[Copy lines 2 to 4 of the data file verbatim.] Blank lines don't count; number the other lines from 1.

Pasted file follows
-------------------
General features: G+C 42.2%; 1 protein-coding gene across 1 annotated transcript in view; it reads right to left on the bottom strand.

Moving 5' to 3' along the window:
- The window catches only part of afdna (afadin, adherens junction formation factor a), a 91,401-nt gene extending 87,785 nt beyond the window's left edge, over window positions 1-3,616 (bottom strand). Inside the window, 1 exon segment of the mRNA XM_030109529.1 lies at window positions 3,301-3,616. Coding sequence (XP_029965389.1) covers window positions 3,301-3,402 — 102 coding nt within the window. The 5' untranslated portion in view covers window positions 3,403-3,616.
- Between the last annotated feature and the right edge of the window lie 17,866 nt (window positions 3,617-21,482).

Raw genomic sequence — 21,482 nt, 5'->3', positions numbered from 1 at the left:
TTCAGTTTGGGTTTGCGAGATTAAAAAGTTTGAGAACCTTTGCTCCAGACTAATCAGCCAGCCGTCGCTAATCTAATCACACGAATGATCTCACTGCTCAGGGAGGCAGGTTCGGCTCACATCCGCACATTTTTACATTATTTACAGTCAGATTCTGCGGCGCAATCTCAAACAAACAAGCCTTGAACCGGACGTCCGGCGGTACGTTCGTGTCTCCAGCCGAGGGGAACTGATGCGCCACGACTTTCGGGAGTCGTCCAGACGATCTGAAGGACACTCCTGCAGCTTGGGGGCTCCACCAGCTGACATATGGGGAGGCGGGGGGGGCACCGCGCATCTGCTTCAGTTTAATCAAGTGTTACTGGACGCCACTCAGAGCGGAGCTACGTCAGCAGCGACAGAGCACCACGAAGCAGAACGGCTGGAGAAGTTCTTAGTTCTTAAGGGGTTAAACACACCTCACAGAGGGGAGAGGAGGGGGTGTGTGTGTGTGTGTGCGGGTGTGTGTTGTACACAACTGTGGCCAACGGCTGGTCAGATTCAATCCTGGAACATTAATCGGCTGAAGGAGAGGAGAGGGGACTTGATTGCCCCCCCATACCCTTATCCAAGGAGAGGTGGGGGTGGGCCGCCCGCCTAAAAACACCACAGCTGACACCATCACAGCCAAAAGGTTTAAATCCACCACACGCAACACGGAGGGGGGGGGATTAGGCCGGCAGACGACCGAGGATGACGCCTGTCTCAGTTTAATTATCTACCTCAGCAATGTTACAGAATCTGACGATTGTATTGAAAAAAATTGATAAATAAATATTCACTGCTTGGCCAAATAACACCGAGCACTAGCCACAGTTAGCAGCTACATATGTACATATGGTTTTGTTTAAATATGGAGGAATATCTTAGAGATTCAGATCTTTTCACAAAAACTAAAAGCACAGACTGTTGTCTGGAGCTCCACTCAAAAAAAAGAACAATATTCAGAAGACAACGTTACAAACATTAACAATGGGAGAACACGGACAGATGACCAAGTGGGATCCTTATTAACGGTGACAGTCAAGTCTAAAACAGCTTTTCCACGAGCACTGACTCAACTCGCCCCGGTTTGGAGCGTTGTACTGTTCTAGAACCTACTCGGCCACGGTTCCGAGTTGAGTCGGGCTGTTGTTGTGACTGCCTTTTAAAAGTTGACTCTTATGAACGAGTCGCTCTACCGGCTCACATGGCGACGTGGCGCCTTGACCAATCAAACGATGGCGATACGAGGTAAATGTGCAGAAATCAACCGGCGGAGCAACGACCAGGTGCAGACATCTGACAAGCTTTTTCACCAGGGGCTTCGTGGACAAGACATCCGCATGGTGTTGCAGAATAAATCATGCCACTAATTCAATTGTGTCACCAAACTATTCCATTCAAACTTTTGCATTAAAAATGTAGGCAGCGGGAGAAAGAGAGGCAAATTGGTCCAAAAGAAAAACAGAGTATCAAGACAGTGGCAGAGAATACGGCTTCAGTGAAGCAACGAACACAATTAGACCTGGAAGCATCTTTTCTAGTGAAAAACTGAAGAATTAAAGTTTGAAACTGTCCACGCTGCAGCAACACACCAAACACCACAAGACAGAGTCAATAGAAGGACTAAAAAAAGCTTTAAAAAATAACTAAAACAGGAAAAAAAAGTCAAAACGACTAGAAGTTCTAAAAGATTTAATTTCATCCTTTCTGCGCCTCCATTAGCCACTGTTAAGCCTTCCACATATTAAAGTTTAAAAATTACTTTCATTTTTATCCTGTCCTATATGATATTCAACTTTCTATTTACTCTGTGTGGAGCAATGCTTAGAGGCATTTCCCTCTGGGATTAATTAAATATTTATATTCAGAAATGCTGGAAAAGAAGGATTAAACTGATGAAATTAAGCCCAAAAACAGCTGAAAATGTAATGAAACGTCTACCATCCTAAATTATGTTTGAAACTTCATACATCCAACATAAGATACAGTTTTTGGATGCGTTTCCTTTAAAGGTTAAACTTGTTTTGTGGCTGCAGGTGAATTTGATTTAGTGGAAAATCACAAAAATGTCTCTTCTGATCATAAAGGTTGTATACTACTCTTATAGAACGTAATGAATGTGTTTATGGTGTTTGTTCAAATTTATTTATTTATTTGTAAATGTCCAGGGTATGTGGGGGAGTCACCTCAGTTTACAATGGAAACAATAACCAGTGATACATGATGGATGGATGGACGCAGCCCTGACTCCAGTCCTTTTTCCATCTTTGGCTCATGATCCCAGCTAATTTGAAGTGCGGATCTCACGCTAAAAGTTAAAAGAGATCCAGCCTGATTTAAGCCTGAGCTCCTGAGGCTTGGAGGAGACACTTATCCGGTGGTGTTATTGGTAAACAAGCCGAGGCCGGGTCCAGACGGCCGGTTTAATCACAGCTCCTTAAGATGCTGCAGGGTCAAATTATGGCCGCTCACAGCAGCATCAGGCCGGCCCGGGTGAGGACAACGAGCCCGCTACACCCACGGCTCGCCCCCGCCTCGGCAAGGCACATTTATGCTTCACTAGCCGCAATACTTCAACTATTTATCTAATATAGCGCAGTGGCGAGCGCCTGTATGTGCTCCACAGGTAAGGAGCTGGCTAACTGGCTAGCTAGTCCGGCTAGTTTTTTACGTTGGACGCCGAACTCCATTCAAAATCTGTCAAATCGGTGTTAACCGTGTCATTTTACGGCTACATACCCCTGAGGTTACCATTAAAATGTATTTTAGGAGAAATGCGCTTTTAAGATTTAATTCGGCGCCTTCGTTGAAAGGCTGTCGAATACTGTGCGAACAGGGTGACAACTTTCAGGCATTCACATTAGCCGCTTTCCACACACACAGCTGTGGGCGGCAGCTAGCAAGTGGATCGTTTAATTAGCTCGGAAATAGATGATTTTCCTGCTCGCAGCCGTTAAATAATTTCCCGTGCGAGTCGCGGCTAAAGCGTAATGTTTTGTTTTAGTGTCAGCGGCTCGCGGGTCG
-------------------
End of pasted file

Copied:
Moving 5' to 3' along the window:
- The window catches only part of afdna (afadin, adherens junction formation factor a), a 91,401-nt gene extending 87,785 nt beyond the window's left edge, over window positions 1-3,616 (bottom strand). Inside the window, 1 exon segment of the mRNA XM_030109529.1 lies at window positions 3,301-3,616. Coding sequence (XP_029965389.1) covers window positions 3,301-3,402 — 102 coding nt within the window. The 5' untranslated portion in view covers window positions 3,403-3,616.
- Between the last annotated feature and the right edge of the window lie 17,866 nt (window positions 3,617-21,482).